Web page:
Every Instructional Coach Deserves an Effective Coach - Digital Promise

Every Instructional Coach Deserves an Effective Coach

January 7, 2021 | By

What are the key ingredients for a beneficial professional learning experience?

At the top of the list, you will probably find that successful professional learning is ongoing, personalized, and of high quality. These components are naturally embedded within effective coaching and/or mentoring. Many school districts offer a coach or mentor to new teachers, and some even offer support to veteran teachers; however, most do not offer similar services to the coaches themselves.

When I made the decision to leave the classroom to become a learning strategist at my school, there was no training, workshops, or support for my role. I had to learn on the job, which often felt like building a plane as it was flying with missing or mislabeled parts and tools. There had to be a better way; after all, learning strategists and instructional coaches can have an exponential effect on student outcomes if they are effective.

I served my Title 1 school as a sixth grade math teacher for four years and as a learning strategist for nine years before making a move in 2018 to the Southern Nevada Regional Professional Development Program, which provides professional learning to the five southern counties of Nevada, as a regional math trainer.

This year, I began coaching strategists and coaches, filling a need that has long existed. An essential aspect of being a coach is building and strengthening relationships; it is difficult to work through areas that need improvement without trust and credibility.

“As a new instructional coach, I was overwhelmed by the expectations of my administration, the role overall, and my own list of expectations; I wanted to do an awesome job and I think I went into the position running with lots of ideas,” said Gail Sabbs, an instructional coach at Sawyer Middle School in Las Vegas. “It was so nice and comforting to have a coach/mentor outside of my school to bounce ideas with me, to share frustrations, and more importantly, to receive a different point of view. Meeting with a coach/mentor every week helped me to enter my new role by walking with a clear direction and preserving my mental health.”

In addition to creating and facilitating a variety of other workshops and providing professional learning opportunities to schools, I mentor 10 strategists or coaches and five teacher leaders. Some have chosen to meet weekly, some bi-weekly, and others are “on call,” reaching out when they need to schedule a meeting. Our time together is directed by them—they decide what is most pressing to work through, what they need to talk out, what problems need to be solved, or if they need feedback. We have brainstormed the development of professional learning sessions, how to debrief an observation, how to walk that fine line between advocating for teachers and meeting the needs of administration, and ideas for family engagement and community partnerships, along with several other situations and tasks that strategists and coaches often need to address to make their school better for students and families.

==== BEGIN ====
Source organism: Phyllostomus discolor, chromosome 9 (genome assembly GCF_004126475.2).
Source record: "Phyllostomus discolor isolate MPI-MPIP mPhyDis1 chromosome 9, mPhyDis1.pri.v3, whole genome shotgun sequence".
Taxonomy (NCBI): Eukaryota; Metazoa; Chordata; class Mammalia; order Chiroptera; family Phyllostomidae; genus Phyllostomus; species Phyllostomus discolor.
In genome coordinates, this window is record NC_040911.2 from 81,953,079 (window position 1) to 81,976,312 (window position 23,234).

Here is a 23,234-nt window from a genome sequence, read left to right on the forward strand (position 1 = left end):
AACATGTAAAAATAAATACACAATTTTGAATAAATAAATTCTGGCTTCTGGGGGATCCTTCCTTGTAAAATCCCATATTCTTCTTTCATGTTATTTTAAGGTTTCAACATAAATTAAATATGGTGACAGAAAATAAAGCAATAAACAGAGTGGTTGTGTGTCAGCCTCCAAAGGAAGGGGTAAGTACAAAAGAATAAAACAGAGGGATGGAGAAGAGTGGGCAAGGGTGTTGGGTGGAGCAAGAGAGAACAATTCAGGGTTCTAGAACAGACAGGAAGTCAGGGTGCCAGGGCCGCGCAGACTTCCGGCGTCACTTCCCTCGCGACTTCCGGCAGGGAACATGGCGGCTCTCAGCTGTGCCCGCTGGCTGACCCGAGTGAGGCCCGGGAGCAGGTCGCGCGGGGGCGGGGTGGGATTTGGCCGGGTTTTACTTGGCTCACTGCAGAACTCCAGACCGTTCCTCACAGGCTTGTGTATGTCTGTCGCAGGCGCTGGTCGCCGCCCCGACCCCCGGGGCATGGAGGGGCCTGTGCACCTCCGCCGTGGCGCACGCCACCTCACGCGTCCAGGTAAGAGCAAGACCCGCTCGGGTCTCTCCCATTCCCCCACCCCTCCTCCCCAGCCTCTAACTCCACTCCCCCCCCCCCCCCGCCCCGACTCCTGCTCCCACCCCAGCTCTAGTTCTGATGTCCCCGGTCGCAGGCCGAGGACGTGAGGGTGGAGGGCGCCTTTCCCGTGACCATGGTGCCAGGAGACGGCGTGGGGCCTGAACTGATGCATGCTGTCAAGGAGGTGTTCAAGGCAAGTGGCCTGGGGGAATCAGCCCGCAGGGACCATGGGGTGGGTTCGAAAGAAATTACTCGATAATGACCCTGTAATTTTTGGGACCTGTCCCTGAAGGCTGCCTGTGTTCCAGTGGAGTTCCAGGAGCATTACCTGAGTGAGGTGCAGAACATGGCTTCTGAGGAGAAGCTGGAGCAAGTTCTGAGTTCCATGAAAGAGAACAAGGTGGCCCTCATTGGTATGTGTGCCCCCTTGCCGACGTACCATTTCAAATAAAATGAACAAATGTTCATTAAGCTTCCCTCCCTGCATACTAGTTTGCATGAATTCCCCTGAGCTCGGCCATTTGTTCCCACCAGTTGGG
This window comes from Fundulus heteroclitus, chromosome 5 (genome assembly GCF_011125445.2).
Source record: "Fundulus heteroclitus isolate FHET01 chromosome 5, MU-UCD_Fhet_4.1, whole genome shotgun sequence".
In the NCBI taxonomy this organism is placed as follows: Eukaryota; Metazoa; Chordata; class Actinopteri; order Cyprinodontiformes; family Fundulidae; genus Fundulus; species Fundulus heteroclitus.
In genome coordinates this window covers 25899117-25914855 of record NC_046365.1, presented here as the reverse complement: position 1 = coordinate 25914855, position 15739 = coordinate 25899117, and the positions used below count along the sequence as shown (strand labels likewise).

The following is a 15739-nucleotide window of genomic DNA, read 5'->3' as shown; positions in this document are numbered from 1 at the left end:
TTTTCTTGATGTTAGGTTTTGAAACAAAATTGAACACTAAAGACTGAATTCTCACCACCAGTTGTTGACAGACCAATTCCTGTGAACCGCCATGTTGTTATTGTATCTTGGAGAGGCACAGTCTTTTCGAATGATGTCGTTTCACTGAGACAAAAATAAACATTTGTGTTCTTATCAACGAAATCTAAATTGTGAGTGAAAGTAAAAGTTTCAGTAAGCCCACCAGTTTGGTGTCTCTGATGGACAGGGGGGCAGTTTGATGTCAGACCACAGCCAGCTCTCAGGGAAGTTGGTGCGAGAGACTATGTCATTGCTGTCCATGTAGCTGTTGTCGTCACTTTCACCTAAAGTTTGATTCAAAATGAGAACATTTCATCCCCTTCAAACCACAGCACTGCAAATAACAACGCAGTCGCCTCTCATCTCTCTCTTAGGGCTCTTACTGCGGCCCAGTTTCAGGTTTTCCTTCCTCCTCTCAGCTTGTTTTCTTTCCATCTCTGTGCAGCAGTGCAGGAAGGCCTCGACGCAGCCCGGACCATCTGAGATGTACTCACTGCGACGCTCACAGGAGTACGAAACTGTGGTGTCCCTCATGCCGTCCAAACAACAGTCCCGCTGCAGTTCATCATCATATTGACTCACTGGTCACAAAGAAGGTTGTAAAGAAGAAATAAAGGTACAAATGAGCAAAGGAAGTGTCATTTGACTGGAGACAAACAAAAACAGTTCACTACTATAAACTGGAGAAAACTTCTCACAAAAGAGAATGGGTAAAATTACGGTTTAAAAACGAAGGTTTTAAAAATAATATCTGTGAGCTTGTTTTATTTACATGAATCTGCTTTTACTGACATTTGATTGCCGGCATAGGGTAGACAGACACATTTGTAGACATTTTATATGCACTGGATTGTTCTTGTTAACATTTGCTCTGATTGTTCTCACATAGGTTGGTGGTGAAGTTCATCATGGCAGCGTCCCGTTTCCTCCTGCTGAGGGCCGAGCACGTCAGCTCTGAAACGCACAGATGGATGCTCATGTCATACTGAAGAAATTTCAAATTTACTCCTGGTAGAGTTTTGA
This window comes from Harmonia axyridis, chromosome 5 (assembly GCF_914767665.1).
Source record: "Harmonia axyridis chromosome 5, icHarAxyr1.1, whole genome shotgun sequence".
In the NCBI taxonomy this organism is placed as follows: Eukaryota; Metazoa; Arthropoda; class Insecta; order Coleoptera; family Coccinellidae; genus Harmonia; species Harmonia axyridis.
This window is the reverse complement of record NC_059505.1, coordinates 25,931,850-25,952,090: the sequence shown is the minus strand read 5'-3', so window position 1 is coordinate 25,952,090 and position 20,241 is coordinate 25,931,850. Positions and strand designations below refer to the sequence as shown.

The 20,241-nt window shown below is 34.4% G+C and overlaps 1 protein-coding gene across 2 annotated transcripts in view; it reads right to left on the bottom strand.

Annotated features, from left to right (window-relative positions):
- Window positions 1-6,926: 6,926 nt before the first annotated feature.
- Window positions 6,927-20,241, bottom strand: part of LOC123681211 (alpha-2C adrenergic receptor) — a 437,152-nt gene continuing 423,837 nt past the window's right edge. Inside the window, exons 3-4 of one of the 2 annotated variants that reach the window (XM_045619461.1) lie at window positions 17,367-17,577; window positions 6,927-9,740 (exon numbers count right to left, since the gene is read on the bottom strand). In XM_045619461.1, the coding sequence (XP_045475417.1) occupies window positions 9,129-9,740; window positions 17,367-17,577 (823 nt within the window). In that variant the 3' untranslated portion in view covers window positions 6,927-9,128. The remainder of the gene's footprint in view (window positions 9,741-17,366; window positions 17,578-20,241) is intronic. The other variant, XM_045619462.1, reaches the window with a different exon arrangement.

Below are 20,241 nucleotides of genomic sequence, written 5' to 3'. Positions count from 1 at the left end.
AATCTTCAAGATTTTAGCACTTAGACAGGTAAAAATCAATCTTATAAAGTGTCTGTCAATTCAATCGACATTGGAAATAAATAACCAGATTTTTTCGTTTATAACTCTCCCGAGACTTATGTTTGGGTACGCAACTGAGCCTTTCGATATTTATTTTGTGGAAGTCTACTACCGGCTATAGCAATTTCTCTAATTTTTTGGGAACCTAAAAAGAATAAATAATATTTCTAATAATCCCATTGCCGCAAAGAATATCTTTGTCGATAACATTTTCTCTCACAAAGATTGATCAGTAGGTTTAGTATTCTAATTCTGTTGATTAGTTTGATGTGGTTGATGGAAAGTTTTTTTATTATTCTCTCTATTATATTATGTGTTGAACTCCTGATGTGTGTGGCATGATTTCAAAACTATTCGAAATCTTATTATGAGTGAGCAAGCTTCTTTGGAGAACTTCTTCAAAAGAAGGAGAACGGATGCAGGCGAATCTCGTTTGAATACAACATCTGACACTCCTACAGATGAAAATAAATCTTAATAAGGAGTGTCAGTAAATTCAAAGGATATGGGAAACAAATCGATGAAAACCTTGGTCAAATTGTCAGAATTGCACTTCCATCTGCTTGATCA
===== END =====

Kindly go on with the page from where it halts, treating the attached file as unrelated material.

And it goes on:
My own coaching knowledge and skills will strengthen by engaging in new opportunities provided by this like-minded community, which in turn will allow me to better serve my colleagues.
Jen Loescher
Digital Promise Coach PLC Community Manager

“In my work as an instructional coach for mathematics in a K-12 school, I encounter many different situations which require various levels of expertise,” said Patrick Fitzgerald, an instructional coach at Somerset Academy Losee in Las Vegas. “To keep up with these demands, I need resources beyond what my school can offer. It’s important that I have a network of professionals to talk with that understand these challenges. That’s what I have found in all of the mentoring sessions—I can discuss any and all issues with confidence and discretion, and I have a sounding board for my ideas. In one conversation I can get advice and suggestions; I can hear how other schools have handled similar situations; I can get leads on research that I would not have time to find on my own. Facilitators can often work in isolation, and we need resources to keep us moving toward our goals.”

My soul was lifted and energized when I applied and was accepted to be a community manager within Digital Promise’s Professional Learning Community (PLC) for Coaches. I am constantly looking for effective ways to build my network and learn from my colleagues across our nation; this PLC will serve that purpose. My own coaching knowledge and skills will strengthen by engaging in new opportunities provided by this like-minded community, which in turn will allow me to better serve my colleagues. What may seem mundane to one coach may be an innovative idea to another; this is the exponential growth that can occur when educators come together driven by a common purpose and goal.

After being an educator for 20 years, I have seen teacher leaders, learning strategists, and instructional coaches not leveraged to the full extent of their capacity; this is a missed opportunity. They are a critical component of a school site that can heavily impact student outcomes. Let’s provide them the ongoing, personalized, high-quality training and support needed to become effective in this role.

Digital Promise’s PLC for Coaches launches later this month. Sign up to join the community.

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